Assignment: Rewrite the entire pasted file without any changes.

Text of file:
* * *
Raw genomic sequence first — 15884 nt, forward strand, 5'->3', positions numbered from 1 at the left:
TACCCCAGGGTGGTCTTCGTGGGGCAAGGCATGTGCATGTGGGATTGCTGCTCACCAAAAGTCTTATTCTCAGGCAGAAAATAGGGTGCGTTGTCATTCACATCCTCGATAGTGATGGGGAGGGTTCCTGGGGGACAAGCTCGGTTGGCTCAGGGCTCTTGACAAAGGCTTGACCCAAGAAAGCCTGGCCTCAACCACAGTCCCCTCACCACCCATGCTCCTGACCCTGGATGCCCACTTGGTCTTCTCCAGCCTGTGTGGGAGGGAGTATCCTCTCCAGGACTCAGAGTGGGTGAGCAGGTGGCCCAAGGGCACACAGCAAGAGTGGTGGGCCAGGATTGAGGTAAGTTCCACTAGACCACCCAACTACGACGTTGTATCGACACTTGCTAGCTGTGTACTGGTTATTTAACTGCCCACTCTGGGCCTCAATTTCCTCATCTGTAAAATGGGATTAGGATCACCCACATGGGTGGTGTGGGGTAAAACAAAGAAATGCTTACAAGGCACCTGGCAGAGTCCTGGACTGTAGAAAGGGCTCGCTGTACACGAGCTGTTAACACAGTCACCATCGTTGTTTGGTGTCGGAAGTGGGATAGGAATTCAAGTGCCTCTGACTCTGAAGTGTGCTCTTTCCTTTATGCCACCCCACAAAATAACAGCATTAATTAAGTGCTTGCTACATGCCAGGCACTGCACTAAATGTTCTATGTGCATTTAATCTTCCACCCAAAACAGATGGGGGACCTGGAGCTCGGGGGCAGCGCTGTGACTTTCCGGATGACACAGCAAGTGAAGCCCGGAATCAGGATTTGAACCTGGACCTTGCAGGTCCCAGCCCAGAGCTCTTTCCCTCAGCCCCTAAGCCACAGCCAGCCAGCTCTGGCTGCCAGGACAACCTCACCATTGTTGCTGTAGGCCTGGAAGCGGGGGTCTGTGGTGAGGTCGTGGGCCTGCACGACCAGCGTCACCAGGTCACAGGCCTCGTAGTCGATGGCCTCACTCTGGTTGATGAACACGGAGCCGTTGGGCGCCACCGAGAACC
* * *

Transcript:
Raw genomic sequence first — 15884 nt, forward strand, 5'->3', positions numbered from 1 at the left:
TACCCCAGGGTGGTCTTCGTGGGGCAAGGCATGTGCATGTGGGATTGCTGCTCACCAAAAGTCTTATTCTCAGGCAGAAAATAGGGTGCGTTGTCATTCACATCCTCGATAGTGATGGGGAGGGTTCCTGGGGGACAAGCTCGGTTGGCTCAGGGCTCTTGACAAAGGCTTGACCCAAGAAAGCCTGGCCTCAACCACAGTCCCCTCACCACCCATGCTCCTGACCCTGGATGCCCACTTGGTCTTCTCCAGCCTGTGTGGGAGGGAGTATCCTCTCCAGGACTCAGAGTGGGTGAGCAGGTGGCCCAAGGGCACACAGCAAGAGTGGTGGGCCAGGATTGAGGTAAGTTCCACTAGACCACCCAACTACGACGTTGTATCGACACTTGCTAGCTGTGTACTGGTTATTTAACTGCCCACTCTGGGCCTCAATTTCCTCATCTGTAAAATGGGATTAGGATCACCCACATGGGTGGTGTGGGGTAAAACAAAGAAATGCTTACAAGGCACCTGGCAGAGTCCTGGACTGTAGAAAGGGCTCGCTGTACACGAGCTGTTAACACAGTCACCATCGTTGTTTGGTGTCGGAAGTGGGATAGGAATTCAAGTGCCTCTGACTCTGAAGTGTGCTCTTTCCTTTATGCCACCCCACAAAATAACAGCATTAATTAAGTGCTTGCTACATGCCAGGCACTGCACTAAATGTTCTATGTGCATTTAATCTTCCACCCAAAACAGATGGGGGACCTGGAGCTCGGGGGCAGCGCTGTGACTTTCCGGATGACACAGCAAGTGAAGCCCGGAATCAGGATTTGAACCTGGACCTTGCAGGTCCCAGCCCAGAGCTCTTTCCCTCAGCCCCTAAGCCACAGCCAGCCAGCTCTGGCTGCCAGGACAACCTCACCATTGTTGCTGTAGGCCTGGAAGCGGGGGTCTGTGGTGAGGTCGTGGGCCTGCACGACCAGCGTCACCAGGTCACAGGCCTCGTAGTCGATGGCCTCACTCTGGTTGATGAACACGGAGCCGTTGGGCGCCACCGAGAACC